Hemp – The Misunderstood Super Crop
Updated: Oct 29, 2020
Sometimes, the whole family gets tainted because of a black sheep. This is exactly the case with the Cannabis Family where the black sheep is the drug ‘Marijuana’. Cannabis is a word that we have been using interchangeably with Marijuana creating a big misconception about Cannabis. It has also created a misconception about Hemp, a variety of the Cannabis pant.
Now it is time to break this myth and learn more about Hemp – the Super Crop from the Cannabis family.
What is Hemp?
Hemp is a non-psychoactive variety of Cannabis Sativa plant. Marijuana and Industrial Hemp (Hemp) are varieties from the species Cannabis Sativa. Hemp is grown for applications in textiles, food, building etc. Hemp contains very less THCs but very high concentrations of CBDs. Low amounts of THCs mean that its impossible to be used as a drug.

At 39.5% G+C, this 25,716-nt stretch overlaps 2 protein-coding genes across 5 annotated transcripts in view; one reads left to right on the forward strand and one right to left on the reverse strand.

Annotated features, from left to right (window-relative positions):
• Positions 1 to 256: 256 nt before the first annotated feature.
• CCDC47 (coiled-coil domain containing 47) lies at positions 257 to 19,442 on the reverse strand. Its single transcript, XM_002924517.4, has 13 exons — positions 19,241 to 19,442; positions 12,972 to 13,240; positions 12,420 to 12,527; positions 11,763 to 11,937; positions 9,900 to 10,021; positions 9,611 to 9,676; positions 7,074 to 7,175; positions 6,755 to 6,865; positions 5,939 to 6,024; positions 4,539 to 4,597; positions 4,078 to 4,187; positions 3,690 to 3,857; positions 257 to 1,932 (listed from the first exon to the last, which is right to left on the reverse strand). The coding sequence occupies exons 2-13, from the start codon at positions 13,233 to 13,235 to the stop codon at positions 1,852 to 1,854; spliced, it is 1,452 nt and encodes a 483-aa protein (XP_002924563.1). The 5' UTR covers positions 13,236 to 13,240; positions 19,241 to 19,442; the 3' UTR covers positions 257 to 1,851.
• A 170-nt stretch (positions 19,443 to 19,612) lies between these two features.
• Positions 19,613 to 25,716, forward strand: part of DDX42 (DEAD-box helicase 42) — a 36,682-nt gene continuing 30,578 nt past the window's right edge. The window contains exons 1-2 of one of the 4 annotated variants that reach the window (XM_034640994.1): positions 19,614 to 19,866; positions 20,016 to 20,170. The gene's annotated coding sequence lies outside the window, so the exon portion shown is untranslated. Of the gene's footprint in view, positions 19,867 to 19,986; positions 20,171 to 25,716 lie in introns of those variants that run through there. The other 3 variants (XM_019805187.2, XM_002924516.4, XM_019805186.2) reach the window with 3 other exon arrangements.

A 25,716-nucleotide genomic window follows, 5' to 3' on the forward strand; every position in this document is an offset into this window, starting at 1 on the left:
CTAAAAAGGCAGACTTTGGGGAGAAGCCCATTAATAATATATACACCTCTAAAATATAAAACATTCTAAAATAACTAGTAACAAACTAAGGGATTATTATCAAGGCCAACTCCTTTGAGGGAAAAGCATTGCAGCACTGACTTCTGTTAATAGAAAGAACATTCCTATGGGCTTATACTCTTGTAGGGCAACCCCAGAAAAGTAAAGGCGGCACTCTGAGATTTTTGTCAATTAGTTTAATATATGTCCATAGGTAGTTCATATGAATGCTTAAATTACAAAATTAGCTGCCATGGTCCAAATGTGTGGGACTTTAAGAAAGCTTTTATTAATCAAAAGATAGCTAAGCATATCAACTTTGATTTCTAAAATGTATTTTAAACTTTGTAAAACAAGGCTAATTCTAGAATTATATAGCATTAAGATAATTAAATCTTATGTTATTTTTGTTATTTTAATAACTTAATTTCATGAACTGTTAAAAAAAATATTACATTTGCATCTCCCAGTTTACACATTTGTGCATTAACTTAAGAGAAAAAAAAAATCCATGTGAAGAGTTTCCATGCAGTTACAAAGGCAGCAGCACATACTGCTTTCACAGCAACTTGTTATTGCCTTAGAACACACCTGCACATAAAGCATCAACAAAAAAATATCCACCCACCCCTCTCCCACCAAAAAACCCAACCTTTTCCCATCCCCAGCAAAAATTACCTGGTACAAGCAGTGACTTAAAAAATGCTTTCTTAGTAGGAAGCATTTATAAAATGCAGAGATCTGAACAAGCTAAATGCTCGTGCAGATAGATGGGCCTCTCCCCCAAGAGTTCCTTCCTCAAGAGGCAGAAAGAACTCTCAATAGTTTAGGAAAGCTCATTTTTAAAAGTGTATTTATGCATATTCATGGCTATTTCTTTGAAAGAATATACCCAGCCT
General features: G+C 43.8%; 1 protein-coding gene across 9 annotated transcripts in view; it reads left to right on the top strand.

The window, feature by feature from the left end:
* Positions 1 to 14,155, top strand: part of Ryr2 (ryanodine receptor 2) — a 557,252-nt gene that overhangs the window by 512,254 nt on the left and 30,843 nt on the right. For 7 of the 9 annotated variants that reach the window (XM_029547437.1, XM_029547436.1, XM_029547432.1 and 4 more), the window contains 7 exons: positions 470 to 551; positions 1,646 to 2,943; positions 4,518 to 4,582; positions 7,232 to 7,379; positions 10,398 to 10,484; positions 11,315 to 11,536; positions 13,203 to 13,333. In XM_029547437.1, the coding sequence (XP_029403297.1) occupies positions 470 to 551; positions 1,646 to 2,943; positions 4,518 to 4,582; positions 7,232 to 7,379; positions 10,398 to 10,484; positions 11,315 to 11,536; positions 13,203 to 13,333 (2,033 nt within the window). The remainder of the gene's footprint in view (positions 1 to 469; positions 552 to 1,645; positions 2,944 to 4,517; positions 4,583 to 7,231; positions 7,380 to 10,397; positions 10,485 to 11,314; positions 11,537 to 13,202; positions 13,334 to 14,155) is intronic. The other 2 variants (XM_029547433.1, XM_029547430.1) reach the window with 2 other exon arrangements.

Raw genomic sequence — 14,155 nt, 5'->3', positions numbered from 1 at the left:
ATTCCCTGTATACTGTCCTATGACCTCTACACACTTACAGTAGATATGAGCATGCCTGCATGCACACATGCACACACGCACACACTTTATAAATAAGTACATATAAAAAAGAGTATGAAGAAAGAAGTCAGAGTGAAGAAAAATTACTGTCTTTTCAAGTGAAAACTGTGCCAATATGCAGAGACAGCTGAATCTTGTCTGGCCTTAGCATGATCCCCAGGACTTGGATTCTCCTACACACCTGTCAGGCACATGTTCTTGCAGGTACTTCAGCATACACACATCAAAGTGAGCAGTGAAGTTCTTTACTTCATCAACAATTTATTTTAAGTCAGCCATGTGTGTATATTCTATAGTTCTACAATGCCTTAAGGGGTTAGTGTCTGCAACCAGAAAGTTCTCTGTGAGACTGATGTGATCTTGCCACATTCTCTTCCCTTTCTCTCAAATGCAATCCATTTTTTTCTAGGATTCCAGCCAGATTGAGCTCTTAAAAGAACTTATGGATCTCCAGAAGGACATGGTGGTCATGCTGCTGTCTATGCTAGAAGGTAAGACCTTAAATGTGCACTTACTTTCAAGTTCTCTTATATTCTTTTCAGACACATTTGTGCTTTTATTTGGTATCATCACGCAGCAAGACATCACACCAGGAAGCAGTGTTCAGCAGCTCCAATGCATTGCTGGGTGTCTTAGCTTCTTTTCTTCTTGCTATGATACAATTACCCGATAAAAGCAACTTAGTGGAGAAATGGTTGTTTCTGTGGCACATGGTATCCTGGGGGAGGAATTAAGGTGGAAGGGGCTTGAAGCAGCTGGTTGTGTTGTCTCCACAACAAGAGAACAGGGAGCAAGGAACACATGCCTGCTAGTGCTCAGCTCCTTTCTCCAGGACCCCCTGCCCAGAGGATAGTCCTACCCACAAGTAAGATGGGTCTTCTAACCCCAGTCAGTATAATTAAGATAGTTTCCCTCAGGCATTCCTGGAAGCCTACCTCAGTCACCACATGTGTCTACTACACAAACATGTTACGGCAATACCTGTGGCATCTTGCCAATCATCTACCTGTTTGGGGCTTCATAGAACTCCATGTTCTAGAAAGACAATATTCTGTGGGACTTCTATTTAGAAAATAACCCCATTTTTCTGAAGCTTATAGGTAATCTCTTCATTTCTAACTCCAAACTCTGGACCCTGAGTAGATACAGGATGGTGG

(So, you can’t get high just by using Hemp fabrics or consuming its seeds. 😉)
You may now wonder what are these THCs and CBDs? Both these are types of Cannabinoids found in the Cannabis plant.
Of the more than 500 compounds found in the cannabis plant, two of the most important are THC and CBD.
Tetrahydrocannabinol (THC) - THC is the chemical responsible for marijuana’s psychotic effects. In short this is the compound that can give you a high. An average batch of marijuana contains anywhere from 5-20% THC content. Legal hemp in USA, on the other hand, has a THC level of 0.3% or less, essentially making it impossible to get a ‘high’.
Cannabidiol (CBD) – CBD on the other hand has analgesic, anti-inflammatory, and anti-anxiety properties without any psychoactive effects. Thus, it has recently gained popularity as a medical supplement and is now the leading application of hemp in the U.S.
Difference between Hemp & Marijuana?
Why was Hemp banned?